INDIANAPOLIS – Surgeons at St. Francis Hospital & Health Centers are among the first in the nation to use a new device and procedure to reduce the risk of stroke for patients undergoing heart surgery.
The system is called the AtriClip Gillinov-Cosgrove Left Atrial Appendage Exclusion and it recently was given approval by the U.S. Food and Drug Administration. It is used to diminish the risk of stroke related to cardiac arrhythmias like atrial fibrillation. These abnormal heart rhythms occur more frequently with aging and are especially common around the time of surgery.
Led by Marc Gerdisch, M.D., director of cardiothoracic surgery, the team successfully implanted the device in a 79-year-old man yesterday (June 28) at the St. Francis Heart Center. Surgeons at the Cleveland Clinic also performed a similar procedure the same day.
“This is an exciting, safe and effective therapy,” said Gerdisch, co-director of the St. Francis Heart Valve Center. “During the FDA trial for the Atriclip, we recognized the advantages it offered over the available technology.”
St. Francis enrolled 17 patients during ArtiClip’s trial phase – the largest number of participants in the national study.
Here’s how it works: The rectangular-shaped device is implanted around the left atrial appendage, a muscular pouch. The AtriClip is then clamped, preventing blood flow into and out of the appendage.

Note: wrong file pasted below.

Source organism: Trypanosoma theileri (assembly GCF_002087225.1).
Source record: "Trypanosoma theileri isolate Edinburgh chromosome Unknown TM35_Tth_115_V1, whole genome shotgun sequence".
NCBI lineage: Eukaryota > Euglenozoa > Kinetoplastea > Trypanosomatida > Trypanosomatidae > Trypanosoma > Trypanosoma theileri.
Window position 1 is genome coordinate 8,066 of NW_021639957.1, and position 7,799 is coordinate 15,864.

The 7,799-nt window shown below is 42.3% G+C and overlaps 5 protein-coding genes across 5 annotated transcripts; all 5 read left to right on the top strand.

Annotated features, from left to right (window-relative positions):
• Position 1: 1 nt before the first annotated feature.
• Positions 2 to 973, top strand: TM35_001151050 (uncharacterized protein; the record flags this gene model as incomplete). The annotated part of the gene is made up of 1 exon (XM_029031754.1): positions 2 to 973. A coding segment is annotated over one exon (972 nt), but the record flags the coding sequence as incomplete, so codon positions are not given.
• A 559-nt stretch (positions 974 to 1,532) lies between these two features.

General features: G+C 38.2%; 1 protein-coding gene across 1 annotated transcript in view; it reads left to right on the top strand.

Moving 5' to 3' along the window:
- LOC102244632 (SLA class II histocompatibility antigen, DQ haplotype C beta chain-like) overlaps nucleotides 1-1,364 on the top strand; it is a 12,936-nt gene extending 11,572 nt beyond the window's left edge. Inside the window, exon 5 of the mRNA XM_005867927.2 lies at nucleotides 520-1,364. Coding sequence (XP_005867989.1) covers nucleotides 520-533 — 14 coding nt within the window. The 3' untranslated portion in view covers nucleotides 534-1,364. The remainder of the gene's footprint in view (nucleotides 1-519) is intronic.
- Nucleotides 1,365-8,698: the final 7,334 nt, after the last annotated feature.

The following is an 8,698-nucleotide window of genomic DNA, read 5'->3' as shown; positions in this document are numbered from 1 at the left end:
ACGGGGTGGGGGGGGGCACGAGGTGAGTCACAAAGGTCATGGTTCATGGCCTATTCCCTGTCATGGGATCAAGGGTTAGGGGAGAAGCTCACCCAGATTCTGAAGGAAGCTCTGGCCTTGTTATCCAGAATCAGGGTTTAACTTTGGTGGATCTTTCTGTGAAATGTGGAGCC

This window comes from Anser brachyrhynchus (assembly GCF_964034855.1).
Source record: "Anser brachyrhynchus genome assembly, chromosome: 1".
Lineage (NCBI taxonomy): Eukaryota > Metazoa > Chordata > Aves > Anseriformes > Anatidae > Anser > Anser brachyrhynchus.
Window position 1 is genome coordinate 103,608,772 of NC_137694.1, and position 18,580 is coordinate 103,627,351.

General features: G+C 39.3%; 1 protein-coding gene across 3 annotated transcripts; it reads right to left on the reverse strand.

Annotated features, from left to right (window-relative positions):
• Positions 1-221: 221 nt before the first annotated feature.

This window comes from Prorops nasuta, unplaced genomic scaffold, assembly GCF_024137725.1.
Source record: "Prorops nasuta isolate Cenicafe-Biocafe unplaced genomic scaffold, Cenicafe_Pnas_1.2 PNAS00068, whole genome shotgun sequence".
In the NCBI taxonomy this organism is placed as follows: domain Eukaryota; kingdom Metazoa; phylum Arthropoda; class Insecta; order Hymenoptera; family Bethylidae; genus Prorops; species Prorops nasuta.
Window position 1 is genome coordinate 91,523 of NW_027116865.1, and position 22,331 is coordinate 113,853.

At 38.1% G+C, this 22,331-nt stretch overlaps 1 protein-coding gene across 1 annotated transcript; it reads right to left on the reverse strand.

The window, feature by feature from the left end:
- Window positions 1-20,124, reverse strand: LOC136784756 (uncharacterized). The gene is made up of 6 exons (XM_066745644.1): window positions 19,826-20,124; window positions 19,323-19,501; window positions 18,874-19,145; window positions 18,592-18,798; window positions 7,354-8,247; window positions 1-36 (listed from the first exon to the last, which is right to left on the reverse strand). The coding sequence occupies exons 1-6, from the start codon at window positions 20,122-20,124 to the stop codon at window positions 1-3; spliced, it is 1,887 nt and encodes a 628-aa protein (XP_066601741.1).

“It’s estimated that as much as 90 percent of blood clots occurring in patients with atrial fibrillation, form in the appendage,” said Gerdisch, a partner at Cardiac Surgery Associates. “If a clot detaches, it can travel through the bloodstream and cause a stroke.”
Patients with arrhythmias like afib have a significantly higher stroke risk than those without the condition, according to the landmark Framingham Heart Study.
AtriClip is manufactured by the AtriCure, Inc., a medical device company headquartered in Cincinnati.
Use of AtriClip builds on other breakthroughs in cardiovascular care at St. Francis. Gerdisch and his surgical team were the first in the world to use the CorMatrix Extracellular Matrix (ECM) ™ to modify and repair cardiac structures, allowing heart tissue to re-grow inside the beating hearts of surgery patients.
The ECM is a unique biomaterial that harnesses the body’s innate ability to repair damaged heart tissue. Over time, it is replaced by the patients’ own tissue. You can learn more about this at www.cardiactissuerepair.net
The St. Francis Heart Center is the only round-the-clock comprehensive heart center in south-central Indiana, providing everything from open-heart surgery to valve repair. For more information, go to www.stfrancishospitals.org/heart.